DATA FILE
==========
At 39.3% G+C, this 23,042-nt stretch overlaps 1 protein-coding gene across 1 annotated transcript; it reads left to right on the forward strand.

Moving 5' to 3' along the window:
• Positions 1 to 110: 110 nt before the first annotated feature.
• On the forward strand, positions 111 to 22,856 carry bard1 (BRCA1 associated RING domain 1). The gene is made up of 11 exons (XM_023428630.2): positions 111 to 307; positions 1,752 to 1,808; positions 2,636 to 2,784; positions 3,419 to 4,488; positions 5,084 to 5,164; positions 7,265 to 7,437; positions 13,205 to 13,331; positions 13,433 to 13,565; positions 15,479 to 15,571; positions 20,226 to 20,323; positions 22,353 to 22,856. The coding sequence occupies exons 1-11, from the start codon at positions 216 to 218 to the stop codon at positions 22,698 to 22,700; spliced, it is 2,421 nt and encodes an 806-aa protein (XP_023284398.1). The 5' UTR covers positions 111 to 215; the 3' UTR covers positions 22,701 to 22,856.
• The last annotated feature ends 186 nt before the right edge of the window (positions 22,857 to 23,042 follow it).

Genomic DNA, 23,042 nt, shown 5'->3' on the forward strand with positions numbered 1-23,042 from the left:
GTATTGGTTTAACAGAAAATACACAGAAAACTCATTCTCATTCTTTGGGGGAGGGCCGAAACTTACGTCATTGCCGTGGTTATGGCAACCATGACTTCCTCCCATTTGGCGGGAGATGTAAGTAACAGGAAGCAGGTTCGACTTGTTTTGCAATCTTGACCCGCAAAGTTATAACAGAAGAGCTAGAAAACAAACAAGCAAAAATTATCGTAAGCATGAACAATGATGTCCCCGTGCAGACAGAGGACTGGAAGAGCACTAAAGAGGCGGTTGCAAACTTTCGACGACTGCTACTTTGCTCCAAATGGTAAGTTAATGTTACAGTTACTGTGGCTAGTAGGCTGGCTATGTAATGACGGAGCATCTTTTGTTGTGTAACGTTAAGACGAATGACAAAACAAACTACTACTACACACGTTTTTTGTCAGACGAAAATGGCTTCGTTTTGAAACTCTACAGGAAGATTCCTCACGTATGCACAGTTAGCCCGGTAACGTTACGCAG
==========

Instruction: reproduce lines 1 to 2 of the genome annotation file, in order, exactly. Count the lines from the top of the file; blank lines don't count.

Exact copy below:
At 39.3% G+C, this 23,042-nt stretch overlaps 1 protein-coding gene across 1 annotated transcript; it reads left to right on the forward strand.

Moving 5' to 3' along the window: